_Back to Methuselah_ (1921) pt. 1, act 1

Percy Bysshe Shelley (1792-1822)
+---+ +----+ +-----+ +---------+

I met a traveler from an antique land
Who said: Two vast and trunkless legs of stone
Stand in the desert. Near them, on the sand,
Half sunk, a shattered visage lies, whose frown,
And wrinkled lip, and sneer of cold command,
Tell that its sculptor well those passions read.
Which yet survive, stamped on these lifeless things,
The hand that mocked them and the heart that fed;
And on the pedestal these words appear:
``My name is Ozymandias, king of kings:
Look on my works, ye mighty, and despair!''
Nothing beside remains. Round the decay
Of that colossal wreck, boundless and bare,
The lone and level sands stretch far away.
``Ozymandias'' (1819)

Oscar Wilde (1854-1900)
+---+ +---+ +---------+

On his ``last words'': The oft-quoted

Ah, well, then, I suppose that I shall have to die beyond my means.
in R.H. Sherard _Life of Oscar Wilde_ (1906) p. 421
When a huge fee for an operation was mentioned

as it appears in _TODoMQ_ is not regarded as very accurate by Wilde
scholar Richard Ellman; his report in _Oscar Wilde_ (1988) runs thus:

To Willie's widow, Lily, and her new husband, Teixeira de Mattos,
Wilde said, ``I am dying beyond my means. I will never outlive the
century. The English people would not stand for it. I am responsible
for the failure of the Exhibition: the English went away when they saw
me there so well-dressed and happy. The English know this too, and
they will not stand me any more.'' . . . To Alice Rothenstein Oscar
remarked, ``I can't even afford to die.''

Ellman's sources are _St James's Gazette_ 6 My 1905; [Raymonds and]
Rickets _Oscar Wilde: Recollections_ (1932) 59; A. [Douglas] _St
James's Gazette_ 3 March 1905; Housman _Echo de Paris_ 32; M. Ross
_Friend of Friends_

All this took place around October 1900, at least a full month before
Wilde's death. Another frequently (mis-)quoted line is

My wallpaper and I are fighting a duel to the death. One or the
other of us has to go.
in Frank Harris _Oscar Wilde: His Life and Confessions_ (1930) p. 572
To Claire de Pratz, 29 October 1900

Which was in fact said a month before his death on 30 November 1900.
So, no Famous Last Words for Oscar. In fact, about the last quotable
thing that Wilde said (excepting the case that your idea of
``quotable'' includes stuff like ``Aaaaaaghaaaaaaaaaaaarhrghhgl''), is
as far as I know

``You ought to be a doctor,'' he said to Turner, ``as you always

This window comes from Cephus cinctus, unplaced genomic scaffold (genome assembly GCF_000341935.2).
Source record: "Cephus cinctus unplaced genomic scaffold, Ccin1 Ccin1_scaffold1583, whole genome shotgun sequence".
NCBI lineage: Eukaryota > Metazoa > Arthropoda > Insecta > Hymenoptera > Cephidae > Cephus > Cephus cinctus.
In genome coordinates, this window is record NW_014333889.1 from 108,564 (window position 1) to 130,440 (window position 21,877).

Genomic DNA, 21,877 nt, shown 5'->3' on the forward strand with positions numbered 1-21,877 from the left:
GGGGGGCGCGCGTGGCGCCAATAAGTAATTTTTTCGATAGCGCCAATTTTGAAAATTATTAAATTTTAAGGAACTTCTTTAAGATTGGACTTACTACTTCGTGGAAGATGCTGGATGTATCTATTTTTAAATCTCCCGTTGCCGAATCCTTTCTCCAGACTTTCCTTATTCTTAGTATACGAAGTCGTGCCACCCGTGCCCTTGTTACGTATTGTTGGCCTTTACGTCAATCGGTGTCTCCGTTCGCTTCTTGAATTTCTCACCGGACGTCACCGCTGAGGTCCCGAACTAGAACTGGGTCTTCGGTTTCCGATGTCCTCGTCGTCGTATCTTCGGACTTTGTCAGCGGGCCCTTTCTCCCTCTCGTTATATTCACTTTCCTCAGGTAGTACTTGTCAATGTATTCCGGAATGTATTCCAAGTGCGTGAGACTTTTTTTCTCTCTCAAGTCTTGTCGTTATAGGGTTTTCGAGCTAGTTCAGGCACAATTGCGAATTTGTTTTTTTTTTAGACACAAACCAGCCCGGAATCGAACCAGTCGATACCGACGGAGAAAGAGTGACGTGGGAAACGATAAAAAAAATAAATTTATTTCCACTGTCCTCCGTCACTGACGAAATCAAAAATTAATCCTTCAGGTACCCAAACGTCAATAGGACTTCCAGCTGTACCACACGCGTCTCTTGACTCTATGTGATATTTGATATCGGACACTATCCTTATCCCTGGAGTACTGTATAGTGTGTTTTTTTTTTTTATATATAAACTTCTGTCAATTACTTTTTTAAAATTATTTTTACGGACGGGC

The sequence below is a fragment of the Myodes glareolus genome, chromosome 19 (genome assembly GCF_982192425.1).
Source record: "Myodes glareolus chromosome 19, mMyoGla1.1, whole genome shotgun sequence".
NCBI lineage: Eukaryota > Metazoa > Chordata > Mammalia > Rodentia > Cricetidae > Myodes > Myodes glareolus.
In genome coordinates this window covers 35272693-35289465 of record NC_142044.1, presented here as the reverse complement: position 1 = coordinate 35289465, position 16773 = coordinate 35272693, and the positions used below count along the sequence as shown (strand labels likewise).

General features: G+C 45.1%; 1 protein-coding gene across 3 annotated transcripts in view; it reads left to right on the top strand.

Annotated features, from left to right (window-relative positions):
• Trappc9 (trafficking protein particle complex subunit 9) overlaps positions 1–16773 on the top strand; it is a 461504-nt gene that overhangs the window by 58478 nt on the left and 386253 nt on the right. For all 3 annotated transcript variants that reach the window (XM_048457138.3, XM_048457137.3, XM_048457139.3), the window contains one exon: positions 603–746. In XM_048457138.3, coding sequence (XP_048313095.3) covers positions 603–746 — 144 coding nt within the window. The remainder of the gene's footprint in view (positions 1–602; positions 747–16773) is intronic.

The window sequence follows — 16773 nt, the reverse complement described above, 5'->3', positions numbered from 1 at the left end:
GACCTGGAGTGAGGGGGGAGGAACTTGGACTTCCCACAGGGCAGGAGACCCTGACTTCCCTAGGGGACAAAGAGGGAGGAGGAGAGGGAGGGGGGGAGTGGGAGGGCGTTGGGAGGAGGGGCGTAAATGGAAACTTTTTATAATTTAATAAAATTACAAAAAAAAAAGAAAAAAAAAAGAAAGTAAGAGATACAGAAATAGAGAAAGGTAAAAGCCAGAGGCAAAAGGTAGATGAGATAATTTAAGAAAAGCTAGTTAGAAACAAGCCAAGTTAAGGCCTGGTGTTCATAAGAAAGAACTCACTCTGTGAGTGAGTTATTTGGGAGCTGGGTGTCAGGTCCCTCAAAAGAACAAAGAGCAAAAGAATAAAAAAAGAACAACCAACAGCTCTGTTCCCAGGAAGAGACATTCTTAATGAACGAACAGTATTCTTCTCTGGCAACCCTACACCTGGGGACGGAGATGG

want people to do what they don't want to.''
28 November 1900

Two days before his death, when he was already rather ill. It's not
very dramatic though.

William Butler Yeats (1865-1939)
+-----+ +----+ +---+ +---------+

Had I the heavens' embroidered cloths,
Enwrought with golden and silver light,
The blue and the dim and the dark cloths
Of night and light and the half light,
I would spread the cloths under your feet:
But I, being poor, have only my dreams;
I have spread my dreams under your feet;
Tread softly because you tread on my dreams.
``He Wishes for the Cloths of Heaven'' (1899)

A small step
+ +---+ +--+

That's one small step for [a] man; one giant leap for mankind.
Neil Armstrong (1930-)
First words spoken by a man walking on the moon, 20 July 1969

He didn't realize he had screwed up the line until after he got to
Earth, according to the book _Chariots for Apollo_ by Charles R.
Pellegrino and Joshua Stoff (not the NASA Technical Memorandum on the
same subject and with an identical title). It was when presented with
a plaque by the builders of the LM that he pointed out their mistake in
failing to include the ``a'' at which point he was told that the word
was not in the tapes. He insisted (at that time) that he had said it.

The first words said upon _landing_ on the moon were ``Contact light.
Okay, engine stop. ACA out of detent. Modes control both auto,
descent engine command override, off. Engine arm off. 413 is in.''
Then from Mission Control: ``We copy you down, Eagle.'' Eagle:
``Houston, Tranquility Base here, the Eagle has landed.'' Source: Dave
Dooling ``L+25: A Quarter Century After the Apollo Landing'' in _IEEE
Spectrum_ July 1994, p. 25. The words from the Eagle were also spoken
by Armstrong.

Go placidly amid the noise and haste
++ +------+ +--+ +-+ +---+ +-+ +---+

Go placidly amid the noise and haste, and remember what peace there
may be in silence. As far as possible, without surrender, be on good
terms with all persons. Speak your truth quietly and clearly; and
listen to others, even to the dull and ignorant; they too have their
story. Avoid loud and aggressive persons, they are vexations to the
spirit. If you compare yourself with others, you may become vain and
bitter, for always there will be greater and lesser persons than